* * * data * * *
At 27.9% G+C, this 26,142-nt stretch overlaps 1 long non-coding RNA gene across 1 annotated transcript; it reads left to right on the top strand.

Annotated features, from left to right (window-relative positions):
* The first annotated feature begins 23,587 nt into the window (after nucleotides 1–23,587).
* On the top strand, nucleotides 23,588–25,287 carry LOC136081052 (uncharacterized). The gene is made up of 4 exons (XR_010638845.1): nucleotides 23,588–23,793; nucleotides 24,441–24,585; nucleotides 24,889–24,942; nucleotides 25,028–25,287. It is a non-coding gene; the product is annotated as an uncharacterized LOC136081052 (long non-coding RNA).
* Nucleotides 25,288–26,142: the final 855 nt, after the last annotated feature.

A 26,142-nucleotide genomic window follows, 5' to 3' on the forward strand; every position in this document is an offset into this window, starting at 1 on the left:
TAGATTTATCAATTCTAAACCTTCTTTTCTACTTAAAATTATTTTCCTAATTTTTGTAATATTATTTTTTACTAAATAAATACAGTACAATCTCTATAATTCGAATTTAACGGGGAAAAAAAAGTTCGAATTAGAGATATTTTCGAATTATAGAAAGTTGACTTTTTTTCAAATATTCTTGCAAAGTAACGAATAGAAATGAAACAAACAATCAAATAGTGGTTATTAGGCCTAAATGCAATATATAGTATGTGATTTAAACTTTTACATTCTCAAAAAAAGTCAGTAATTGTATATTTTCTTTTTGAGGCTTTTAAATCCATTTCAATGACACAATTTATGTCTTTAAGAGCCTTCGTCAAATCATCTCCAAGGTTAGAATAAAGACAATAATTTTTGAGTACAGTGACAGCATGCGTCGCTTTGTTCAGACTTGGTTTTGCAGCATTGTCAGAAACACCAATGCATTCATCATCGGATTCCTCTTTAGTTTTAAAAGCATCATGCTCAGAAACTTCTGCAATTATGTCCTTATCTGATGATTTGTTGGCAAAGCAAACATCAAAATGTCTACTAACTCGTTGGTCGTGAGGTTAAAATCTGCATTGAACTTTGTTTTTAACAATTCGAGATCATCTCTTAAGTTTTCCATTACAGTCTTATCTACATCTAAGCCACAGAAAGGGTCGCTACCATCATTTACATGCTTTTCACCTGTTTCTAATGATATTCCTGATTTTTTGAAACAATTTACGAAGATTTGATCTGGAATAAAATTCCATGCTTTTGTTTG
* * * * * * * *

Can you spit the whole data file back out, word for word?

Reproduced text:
At 27.9% G+C, this 26,142-nt stretch overlaps 1 long non-coding RNA gene across 1 annotated transcript; it reads left to right on the top strand.

Annotated features, from left to right (window-relative positions):
* The first annotated feature begins 23,587 nt into the window (after nucleotides 1–23,587).
* On the top strand, nucleotides 23,588–25,287 carry LOC136081052 (uncharacterized). The gene is made up of 4 exons (XR_010638845.1): nucleotides 23,588–23,793; nucleotides 24,441–24,585; nucleotides 24,889–24,942; nucleotides 25,028–25,287. It is a non-coding gene; the product is annotated as an uncharacterized LOC136081052 (long non-coding RNA).
* Nucleotides 25,288–26,142: the final 855 nt, after the last annotated feature.

A 26,142-nucleotide genomic window follows, 5' to 3' on the forward strand; every position in this document is an offset into this window, starting at 1 on the left:
TAGATTTATCAATTCTAAACCTTCTTTTCTACTTAAAATTATTTTCCTAATTTTTGTAATATTATTTTTTACTAAATAAATACAGTACAATCTCTATAATTCGAATTTAACGGGGAAAAAAAAGTTCGAATTAGAGATATTTTCGAATTATAGAAAGTTGACTTTTTTTCAAATATTCTTGCAAAGTAACGAATAGAAATGAAACAAACAATCAAATAGTGGTTATTAGGCCTAAATGCAATATATAGTATGTGATTTAAACTTTTACATTCTCAAAAAAAGTCAGTAATTGTATATTTTCTTTTTGAGGCTTTTAAATCCATTTCAATGACACAATTTATGTCTTTAAGAGCCTTCGTCAAATCATCTCCAAGGTTAGAATAAAGACAATAATTTTTGAGTACAGTGACAGCATGCGTCGCTTTGTTCAGACTTGGTTTTGCAGCATTGTCAGAAACACCAATGCATTCATCATCGGATTCCTCTTTAGTTTTAAAAGCATCATGCTCAGAAACTTCTGCAATTATGTCCTTATCTGATGATTTGTTGGCAAAGCAAACATCAAAATGTCTACTAACTCGTTGGTCGTGAGGTTAAAATCTGCATTGAACTTTGTTTTTAACAATTCGAGATCATCTCTTAAGTTTTCCATTACAGTCTTATCTACATCTAAGCCACAGAAAGGGTCGCTACCATCATTTACATGCTTTTCACCTGTTTCTAATGATATTCCTGATTTTTTGAAACAATTTACGAAGATTTGATCTGGAATAAAATTCCATGCTTTTGTTTG